# What is the difference between LeakyReLU and PReLU?

I thought both, PReLU and Leaky ReLU are $$f(x) = \max(x, \alpha x) \qquad \text{ with } \alpha \in (0, 1)$$

Keras, however, has both functions in the docs.

## Leaky ReLU

return K.relu(inputs, alpha=self.alpha)


Hence (see relu code) $$f_1(x) = \max(0, x) - \alpha \max(0, -x)$$

## PReLU

def call(self, inputs, mask=None):
pos = K.relu(inputs)
if K.backend() == 'theano':
(inputs - K.abs(inputs)) * 0.5)
else:
neg = -self.alpha * K.relu(-inputs)
return pos + neg


Hence $$f_2(x) = \max(0, x) - \alpha \max(0, -x)$$

## Question

Did I get something wrong? Aren't $$f_1$$ and $$f_2$$ equivalent to $$f$$ (assuming $$\alpha \in (0, 1)$$?)

Straight from wikipedia: • Leaky ReLUs allow a small, non-zero gradient when the unit is not active.

• Parametric ReLUs take this idea further by making the coefficient of leakage into a parameter that is learned along with the other neural network parameters.

• Ah, thanks, I always forget that Leaky ReLUs have $\alpha$ as a hyperparameter and Parametric ReLUs have $\alpha$ as a parameter. Apr 25 '17 at 15:42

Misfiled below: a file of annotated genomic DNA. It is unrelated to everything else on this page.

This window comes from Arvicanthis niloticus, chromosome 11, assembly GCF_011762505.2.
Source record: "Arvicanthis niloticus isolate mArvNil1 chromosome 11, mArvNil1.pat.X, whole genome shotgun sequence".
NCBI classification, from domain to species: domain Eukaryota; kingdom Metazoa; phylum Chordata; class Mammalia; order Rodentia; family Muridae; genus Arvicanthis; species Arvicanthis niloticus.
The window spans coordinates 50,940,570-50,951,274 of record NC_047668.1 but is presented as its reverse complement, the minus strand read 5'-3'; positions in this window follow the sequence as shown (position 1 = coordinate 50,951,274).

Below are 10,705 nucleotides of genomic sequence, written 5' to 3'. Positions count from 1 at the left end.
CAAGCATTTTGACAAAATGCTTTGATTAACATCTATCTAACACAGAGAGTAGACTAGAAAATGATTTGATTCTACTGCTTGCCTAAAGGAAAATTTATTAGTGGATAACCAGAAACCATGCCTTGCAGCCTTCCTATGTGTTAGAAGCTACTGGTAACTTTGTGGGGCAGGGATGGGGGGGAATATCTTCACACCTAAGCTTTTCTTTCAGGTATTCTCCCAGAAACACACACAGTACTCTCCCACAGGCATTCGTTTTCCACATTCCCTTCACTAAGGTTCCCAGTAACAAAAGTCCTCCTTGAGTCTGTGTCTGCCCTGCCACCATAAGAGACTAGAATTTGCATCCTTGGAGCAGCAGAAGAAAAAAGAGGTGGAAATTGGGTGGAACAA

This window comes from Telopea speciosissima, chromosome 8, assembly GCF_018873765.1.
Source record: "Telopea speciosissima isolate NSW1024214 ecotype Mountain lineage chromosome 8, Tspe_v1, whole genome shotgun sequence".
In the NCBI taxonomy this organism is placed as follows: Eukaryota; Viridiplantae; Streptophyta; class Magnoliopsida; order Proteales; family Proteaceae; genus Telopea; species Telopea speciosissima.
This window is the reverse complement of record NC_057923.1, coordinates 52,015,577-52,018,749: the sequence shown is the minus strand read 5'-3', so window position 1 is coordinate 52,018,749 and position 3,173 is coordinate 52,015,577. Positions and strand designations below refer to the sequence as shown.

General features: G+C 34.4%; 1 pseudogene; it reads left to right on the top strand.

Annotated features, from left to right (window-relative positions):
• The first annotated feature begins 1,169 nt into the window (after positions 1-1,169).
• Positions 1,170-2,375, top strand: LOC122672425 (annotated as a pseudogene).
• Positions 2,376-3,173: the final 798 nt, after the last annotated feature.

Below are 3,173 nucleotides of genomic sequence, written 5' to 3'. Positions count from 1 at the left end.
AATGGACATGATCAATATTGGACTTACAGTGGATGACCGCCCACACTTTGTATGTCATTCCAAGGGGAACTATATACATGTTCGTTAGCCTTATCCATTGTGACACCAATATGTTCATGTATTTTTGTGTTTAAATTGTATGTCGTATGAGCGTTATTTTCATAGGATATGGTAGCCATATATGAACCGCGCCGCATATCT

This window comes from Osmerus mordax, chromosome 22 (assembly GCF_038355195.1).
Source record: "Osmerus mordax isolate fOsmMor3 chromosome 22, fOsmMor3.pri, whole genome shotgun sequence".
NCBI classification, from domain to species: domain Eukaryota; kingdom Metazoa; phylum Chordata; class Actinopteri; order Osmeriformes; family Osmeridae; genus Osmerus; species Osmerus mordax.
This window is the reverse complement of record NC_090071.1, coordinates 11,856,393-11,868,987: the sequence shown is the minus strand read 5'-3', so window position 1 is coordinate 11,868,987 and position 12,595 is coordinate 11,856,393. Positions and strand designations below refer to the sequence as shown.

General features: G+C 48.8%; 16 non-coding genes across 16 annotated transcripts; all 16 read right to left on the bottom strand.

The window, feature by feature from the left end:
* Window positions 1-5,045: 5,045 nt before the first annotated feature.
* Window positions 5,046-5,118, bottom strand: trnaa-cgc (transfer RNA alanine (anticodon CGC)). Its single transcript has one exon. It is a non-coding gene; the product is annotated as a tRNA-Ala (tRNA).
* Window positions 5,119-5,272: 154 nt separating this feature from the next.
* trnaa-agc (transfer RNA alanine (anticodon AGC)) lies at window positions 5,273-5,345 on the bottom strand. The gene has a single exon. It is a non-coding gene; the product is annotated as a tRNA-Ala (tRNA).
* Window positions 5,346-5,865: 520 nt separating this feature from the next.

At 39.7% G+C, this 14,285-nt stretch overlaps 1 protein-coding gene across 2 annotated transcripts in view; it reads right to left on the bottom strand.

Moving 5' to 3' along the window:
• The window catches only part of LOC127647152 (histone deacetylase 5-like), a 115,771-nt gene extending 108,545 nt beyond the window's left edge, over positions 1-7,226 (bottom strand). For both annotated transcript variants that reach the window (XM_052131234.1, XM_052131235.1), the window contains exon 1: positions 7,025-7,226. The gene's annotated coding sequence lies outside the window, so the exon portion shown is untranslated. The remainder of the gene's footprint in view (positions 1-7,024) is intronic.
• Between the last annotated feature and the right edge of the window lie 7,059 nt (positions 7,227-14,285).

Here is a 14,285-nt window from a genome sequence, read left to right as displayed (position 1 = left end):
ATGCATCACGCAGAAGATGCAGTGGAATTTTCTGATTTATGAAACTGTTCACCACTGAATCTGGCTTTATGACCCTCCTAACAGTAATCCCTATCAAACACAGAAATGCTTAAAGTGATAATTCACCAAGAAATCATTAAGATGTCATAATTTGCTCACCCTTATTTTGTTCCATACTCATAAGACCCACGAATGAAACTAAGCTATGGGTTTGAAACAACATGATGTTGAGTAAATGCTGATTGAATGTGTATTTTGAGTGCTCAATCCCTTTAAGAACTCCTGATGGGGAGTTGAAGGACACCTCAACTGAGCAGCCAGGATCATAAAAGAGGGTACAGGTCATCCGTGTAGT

• For the Google-thing: That's ok. (Btw, for me this question is the third result now for "Leaky ReLU vs PReLU") Apr 25 '17 at 15:47
• @MartinThoma true! No offense at all for that! The way I found the answer was pretty stupid as well; I didn't know what the 'P' in PReLU was, so I figured that out and then tried to figure out what PReLU was by just typing 'Parametric ReLU', which got me to the wikipedia page. I learned something to day because of your question ;) Apr 25 '17 at 15:50
• Nice. Thats how it should be :-) In this case my little activation function overview might be interesting for you as well. The article is (partially) in German, but I guess for that part it shouldn't matter Apr 25 '17 at 15:57

Pretty old question; but I will add one more detail in case someone else ends up here.

Motivation behind PReLU was to overcome shortcomings of ReLU(dying ReLU problem) and LeakyReLU(inconsistent predictions for negative input values). So the authors of the paper behind PReLU thought why not let the a in ax for x<0 (in LeakyReLU) get learned!!

And here is the catch: if all the channels share the same a that gets learned, it is called channel-shared PReLU. But if each channel learn their own a, it is called channel-wise PReLU.

So what if ReLU or LeakyReLU was better for that problem? That is upto the model to learn:

1. if a is/are learned as 0 --> PReLU becomes ReLu
2. if a is/are learned as small number --> PReLU becomes LeakyReLU